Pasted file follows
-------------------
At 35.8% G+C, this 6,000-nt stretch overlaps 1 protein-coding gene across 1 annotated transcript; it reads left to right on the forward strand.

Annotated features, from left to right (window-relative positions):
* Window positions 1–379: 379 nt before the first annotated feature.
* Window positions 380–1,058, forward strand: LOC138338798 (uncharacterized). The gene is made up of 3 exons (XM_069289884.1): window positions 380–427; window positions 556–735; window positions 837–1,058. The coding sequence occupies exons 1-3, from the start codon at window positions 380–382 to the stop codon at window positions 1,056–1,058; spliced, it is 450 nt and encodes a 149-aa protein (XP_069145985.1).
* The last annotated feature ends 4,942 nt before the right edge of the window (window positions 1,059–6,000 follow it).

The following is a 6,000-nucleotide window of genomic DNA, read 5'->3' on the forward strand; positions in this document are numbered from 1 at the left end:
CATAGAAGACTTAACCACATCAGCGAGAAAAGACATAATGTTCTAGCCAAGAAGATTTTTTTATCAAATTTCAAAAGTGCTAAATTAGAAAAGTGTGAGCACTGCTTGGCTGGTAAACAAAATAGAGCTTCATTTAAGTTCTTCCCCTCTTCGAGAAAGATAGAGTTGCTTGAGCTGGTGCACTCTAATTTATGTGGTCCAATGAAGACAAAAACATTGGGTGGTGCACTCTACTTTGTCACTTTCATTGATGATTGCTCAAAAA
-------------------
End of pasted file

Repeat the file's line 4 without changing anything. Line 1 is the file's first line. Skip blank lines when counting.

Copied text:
* Window positions 380–1,058, forward strand: LOC138338798 (uncharacterized). The gene is made up of 3 exons (XM_069289884.1): window positions 380–427; window positions 556–735; window positions 837–1,058. The coding sequence occupies exons 1-3, from the start codon at window positions 380–382 to the stop codon at window positions 1,056–1,058; spliced, it is 450 nt and encodes a 149-aa protein (XP_069145985.1).